reviewBonus outtake: Do they expect me to believe this is a prize-winning photo?  It’s blurry and crooked, and not very interesting.  It sure looks like it was photoshopped over the phone.

laugh

 

Zonked by HD360x Zoom+ phone lens

This slippery outfit deserves a second look.  And while doing that we will meet triplets!  So on 4/22/17 let’s point our Scam-O-Meters at HD360x.

Keep in mind that I’m not talking about illegal advertising; I’m talking about signs that a seller is a scammer (someone who takes your money by trickery or theft). I’m using my Scam-O-Meter scoring system; -1 means true, +1 means false, and 0 means undetermined.

Ridiculous claims: -1

  • Transform Your Phone Into A Professional Quality Camera!  The flim-flam starts early.
  • The fully universal clip technology allows you to use the lens on any smartphone.”  How about an iPhone 7 Plus?  (Twin lenses.)
  • The wonderful pictures you’ll take with this lens will make you a social-media hot commodity.”
  • Same quality pictures as you could take with a DSLR camera.  There are many important differences between a phone and a real camera besides the lens.
  • 75% discount.  Read; “WE ARE SCAMMERS.”

Post Office box: -1.  HD360x twists and turns to avoid giving its location.  It’s not listed in “Contact us.”  But I found it in the return policy: 2105 Foothill Blvd Suite B123, La Verne,CA 91750.hd hq

Onerous terms: -1

  • They don’t guarantee that anything they say is true.
  • Although they advertise a satisfaction guarantee, they don’t warrant that product quality will meet your expectations.
  • The Terms of Service are governed by the law of Alberta, Canada, despite the California return address.  What’s your plan to sue them?

Ads, spam, robocalls: 0.  The privacy terms are mild compared to others.

  • They will use the information you give them to spam you.  You can opt out.

Lying and deception: -1.  Would you give your credit card to a liar?

  • Lead Technologist Cory Brown from Stuttgart looks just like the ones who work for LUX HD450 and Inferno Lighters.  Strange place, Stuttgart.lead techs
  • The usual forged photography magazine cover.covers
  • Scientific-looking, unattributed chart comparing the Zoom+ to industry standards like Nikon.

Obfuscation: -1

  • You have to drill down three pages to find out the price ($56).
  • Countdown timer on the second page, to make you think you don’t have time to make a careful decision.
  • While you’re looking at the third page, overlays keep popping up that claim lenses have just been purchased by people in random locations.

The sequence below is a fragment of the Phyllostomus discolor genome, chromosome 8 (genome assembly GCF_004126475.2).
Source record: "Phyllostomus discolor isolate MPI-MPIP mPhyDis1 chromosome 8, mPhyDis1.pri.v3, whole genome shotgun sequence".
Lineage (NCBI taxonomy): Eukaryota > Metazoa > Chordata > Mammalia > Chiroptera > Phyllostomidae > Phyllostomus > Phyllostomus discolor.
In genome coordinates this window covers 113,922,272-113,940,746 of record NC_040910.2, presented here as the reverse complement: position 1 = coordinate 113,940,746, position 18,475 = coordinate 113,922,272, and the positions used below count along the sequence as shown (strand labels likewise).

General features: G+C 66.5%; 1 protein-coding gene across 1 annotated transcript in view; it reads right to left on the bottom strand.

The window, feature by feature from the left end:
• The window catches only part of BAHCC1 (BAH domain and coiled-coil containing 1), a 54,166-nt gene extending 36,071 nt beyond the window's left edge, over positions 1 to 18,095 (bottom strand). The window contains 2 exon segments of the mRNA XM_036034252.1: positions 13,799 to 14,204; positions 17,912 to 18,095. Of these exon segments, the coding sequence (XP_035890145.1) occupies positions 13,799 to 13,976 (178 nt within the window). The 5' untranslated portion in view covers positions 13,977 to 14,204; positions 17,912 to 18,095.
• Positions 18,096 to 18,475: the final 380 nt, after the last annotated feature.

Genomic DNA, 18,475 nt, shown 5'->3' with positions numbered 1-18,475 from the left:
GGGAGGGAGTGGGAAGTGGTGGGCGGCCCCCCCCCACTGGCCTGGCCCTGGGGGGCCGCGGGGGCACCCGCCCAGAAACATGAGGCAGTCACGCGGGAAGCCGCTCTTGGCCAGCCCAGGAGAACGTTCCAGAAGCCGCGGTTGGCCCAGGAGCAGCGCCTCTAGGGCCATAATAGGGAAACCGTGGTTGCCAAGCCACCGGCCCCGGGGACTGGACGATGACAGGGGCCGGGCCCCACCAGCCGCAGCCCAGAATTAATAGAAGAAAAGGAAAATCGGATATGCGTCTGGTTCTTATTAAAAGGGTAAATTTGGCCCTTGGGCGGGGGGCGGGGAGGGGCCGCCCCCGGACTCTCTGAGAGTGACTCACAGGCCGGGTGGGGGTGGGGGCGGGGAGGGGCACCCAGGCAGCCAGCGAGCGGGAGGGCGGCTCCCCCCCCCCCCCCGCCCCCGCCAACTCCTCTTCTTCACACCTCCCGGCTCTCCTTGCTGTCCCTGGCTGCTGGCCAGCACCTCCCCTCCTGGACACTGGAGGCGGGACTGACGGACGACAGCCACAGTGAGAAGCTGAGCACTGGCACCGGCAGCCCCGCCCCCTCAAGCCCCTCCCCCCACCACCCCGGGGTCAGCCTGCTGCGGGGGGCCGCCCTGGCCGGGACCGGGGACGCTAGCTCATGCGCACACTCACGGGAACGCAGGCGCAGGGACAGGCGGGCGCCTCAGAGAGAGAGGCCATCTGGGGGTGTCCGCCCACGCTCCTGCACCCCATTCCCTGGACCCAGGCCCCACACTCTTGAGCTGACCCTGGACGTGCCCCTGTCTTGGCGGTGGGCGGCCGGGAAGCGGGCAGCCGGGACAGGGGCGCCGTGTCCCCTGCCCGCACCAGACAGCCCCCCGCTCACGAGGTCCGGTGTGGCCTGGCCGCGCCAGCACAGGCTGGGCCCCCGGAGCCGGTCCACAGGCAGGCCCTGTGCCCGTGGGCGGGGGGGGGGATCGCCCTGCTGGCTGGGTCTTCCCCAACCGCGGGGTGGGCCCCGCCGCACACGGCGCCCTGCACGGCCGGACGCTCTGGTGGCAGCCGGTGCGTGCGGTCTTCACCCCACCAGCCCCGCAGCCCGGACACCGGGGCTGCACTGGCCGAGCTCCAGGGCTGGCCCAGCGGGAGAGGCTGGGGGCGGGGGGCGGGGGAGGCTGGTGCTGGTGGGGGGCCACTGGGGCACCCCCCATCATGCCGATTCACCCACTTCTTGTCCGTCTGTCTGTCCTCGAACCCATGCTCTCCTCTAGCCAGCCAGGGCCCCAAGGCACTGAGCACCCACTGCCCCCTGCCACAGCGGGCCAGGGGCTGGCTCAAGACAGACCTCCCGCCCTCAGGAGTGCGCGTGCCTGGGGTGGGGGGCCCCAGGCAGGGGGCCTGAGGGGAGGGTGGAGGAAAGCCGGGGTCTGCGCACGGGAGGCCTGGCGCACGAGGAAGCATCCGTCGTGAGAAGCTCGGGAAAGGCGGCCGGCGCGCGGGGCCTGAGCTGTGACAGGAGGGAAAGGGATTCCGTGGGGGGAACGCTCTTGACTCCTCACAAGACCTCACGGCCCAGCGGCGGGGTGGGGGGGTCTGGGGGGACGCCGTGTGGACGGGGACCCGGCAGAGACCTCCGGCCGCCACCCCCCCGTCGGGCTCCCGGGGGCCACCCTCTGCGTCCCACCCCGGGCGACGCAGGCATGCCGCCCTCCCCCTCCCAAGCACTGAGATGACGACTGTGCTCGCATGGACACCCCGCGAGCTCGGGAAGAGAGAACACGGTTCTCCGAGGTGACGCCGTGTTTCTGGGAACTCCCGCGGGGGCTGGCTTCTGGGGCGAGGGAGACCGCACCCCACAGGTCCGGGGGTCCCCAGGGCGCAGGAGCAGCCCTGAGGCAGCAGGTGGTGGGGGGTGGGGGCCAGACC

Phony reviews: -1.  The HD360x web page is set up to look like a review by “Matt Perez” 43 minutes ago, entitled “Gadget Catalog.”

Crummy product: -1.  

  • The Better Business Bureau rates HD360x “F” due to problems with product and service.
  • Ripoff Report carries a complaint; “it doesnt work and cant find a phone number to contact to send back product.
  • The clip attachment system is kludgy and can distort your picture, as I’ve tested.
  • I found two complaints by people who discovered that they couldn’t hold their phones steadily enough to get good telescopic shots.  This is why serious photographers use a tripod.
  • What looks like the same lens is offered by Amazon, to eight mixed reviews.  With that small a number, fakes could predominate.  One customer writes, “Very disappointed with this product. Poor image quality. The clip sucks. Don’t waste your money.

Overpriced: -1.  The Amazon look-alike is $18 vs. $56 from HD360x.   Best Buy has one for $12.

Unauthorized charges: -1  

  • Alina Lopez Marin posted on Facebook that she was billed twice for $56.
  • A reply to my earlier post about HD360x; “These ppl just charged me AGAIN…..n i didn’t buy anything. Bastards. I got sucked in big time. The lenses r crap.

Final score: -9

This crummy product sold by scammers has nothing to recommend it.  You could get a good phone lens for about $100.  But for that money, you could get a compact camera.

laughBonus outtake:  The advertised 30-day money back guarantee is half as long as the 60-day guarantee described in the Terms of Service.

Related: Don’t Get Ripped Off, part 3

 


Thanks to the creator of Facebook page HD360x Ripoff Advice for information about this scam.